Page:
Abstract and Keywords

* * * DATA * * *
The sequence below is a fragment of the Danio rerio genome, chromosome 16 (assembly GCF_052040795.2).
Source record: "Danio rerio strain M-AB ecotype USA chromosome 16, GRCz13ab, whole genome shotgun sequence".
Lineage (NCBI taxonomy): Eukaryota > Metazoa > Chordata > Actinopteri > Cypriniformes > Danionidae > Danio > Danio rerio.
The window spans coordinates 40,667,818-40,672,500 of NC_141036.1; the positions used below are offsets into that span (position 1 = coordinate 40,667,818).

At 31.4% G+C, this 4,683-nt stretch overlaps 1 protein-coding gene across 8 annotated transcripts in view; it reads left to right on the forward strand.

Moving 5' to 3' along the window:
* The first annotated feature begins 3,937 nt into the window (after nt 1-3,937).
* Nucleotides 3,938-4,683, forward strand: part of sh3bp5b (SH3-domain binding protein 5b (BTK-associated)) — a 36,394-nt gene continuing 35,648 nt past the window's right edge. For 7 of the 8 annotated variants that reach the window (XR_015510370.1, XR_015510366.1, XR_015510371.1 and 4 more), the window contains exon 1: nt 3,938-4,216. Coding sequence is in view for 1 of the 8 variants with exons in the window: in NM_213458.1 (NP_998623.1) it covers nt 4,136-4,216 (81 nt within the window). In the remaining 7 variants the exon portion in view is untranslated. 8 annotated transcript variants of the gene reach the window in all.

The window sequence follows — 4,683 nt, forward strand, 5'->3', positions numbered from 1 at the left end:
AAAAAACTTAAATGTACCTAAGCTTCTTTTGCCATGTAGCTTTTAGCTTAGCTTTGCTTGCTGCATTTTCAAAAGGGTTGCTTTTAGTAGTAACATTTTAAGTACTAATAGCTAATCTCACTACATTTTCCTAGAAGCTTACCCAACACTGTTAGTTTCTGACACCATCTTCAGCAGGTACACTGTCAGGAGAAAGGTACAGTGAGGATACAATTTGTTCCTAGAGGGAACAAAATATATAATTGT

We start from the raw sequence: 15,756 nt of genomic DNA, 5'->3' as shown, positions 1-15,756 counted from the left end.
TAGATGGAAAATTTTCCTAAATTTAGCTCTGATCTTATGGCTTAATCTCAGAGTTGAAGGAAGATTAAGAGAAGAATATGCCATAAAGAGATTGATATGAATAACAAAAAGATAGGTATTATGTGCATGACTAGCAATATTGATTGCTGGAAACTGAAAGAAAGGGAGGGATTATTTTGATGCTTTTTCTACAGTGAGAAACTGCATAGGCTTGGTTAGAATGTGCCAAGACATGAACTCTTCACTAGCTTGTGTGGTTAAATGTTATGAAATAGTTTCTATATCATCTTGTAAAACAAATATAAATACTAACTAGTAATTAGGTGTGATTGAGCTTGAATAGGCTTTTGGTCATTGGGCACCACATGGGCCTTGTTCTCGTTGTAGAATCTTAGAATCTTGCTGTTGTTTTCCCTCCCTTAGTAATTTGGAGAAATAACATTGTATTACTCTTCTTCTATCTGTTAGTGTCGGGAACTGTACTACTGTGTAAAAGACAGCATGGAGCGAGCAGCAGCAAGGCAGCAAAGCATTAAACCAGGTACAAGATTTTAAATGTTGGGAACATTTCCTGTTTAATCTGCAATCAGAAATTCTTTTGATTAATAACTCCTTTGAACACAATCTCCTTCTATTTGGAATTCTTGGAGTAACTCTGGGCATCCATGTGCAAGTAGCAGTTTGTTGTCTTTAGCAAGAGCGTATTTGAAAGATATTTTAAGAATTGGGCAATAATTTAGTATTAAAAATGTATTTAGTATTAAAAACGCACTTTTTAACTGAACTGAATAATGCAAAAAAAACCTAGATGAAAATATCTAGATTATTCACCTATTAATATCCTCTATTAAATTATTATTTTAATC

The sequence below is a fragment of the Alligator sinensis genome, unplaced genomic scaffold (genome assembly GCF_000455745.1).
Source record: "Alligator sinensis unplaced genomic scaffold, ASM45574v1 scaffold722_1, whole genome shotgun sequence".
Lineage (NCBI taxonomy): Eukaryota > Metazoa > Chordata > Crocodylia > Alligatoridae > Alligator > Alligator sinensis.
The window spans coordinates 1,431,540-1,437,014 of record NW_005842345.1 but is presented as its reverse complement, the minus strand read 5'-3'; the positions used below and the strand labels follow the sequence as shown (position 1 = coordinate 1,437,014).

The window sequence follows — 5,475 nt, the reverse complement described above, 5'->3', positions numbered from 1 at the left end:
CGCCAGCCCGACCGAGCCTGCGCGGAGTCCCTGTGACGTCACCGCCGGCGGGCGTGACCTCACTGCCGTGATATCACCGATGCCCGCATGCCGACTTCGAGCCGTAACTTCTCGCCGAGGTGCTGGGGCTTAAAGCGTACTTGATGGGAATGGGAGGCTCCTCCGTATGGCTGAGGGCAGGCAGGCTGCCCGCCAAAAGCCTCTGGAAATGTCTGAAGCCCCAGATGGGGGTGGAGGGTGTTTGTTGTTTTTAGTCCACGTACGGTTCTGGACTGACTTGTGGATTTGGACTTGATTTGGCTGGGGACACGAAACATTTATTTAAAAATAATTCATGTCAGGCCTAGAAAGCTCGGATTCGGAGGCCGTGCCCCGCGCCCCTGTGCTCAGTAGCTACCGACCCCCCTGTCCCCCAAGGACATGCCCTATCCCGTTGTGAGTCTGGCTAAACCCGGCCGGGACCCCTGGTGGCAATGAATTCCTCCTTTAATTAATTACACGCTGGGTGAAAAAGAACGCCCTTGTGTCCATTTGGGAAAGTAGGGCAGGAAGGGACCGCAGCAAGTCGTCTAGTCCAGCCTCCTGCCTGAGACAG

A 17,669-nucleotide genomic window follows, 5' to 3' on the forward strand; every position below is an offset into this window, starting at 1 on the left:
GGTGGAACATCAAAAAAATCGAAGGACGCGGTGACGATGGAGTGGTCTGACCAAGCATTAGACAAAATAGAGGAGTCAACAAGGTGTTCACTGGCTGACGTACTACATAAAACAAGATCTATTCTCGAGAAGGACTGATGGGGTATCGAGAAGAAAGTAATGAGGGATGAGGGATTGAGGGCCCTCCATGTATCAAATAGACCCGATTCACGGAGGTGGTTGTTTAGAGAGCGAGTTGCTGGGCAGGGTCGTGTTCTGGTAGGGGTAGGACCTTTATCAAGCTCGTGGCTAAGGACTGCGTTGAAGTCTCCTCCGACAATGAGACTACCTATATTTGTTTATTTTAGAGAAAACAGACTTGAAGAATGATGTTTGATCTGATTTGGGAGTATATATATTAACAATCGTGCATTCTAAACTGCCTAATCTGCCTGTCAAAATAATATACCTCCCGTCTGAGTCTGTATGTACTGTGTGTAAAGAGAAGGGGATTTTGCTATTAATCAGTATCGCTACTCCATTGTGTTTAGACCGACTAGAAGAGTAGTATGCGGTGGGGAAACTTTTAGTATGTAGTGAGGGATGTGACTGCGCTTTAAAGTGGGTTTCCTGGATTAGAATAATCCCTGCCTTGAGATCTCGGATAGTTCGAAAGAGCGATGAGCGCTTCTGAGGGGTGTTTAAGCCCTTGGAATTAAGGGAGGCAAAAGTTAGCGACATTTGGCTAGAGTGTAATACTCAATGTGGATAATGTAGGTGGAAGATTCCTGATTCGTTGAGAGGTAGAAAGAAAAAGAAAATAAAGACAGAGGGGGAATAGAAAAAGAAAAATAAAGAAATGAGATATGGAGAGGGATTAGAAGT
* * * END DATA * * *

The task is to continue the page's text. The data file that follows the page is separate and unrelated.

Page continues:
For four centuries Ireland has been the theatre of contesting politicized religions. The religious conflicts which accompanied the Protestant and Catholic Reformations made it imperative to know why you were one rather than the other (or so you were told by the religious and political elites). So it is important to know what was taught by the elites and the structures that developed in consequence. However, this does not mean that religious confrontation was constant. For, contrary to the stereotype, Ireland rarely experienced widespread religious-based conflict. People’s ‘faith’ encompassed very much more than the elite ideal, and sometimes the churches themselves had to adapt. This chapter traces developments in the churches over four centuries, both structurally and spiritually. It also looks at popular beliefs and how these intersected with official doctrines; and it develops this panorama of religion in Ireland against its political context, European as well as Irish and British.
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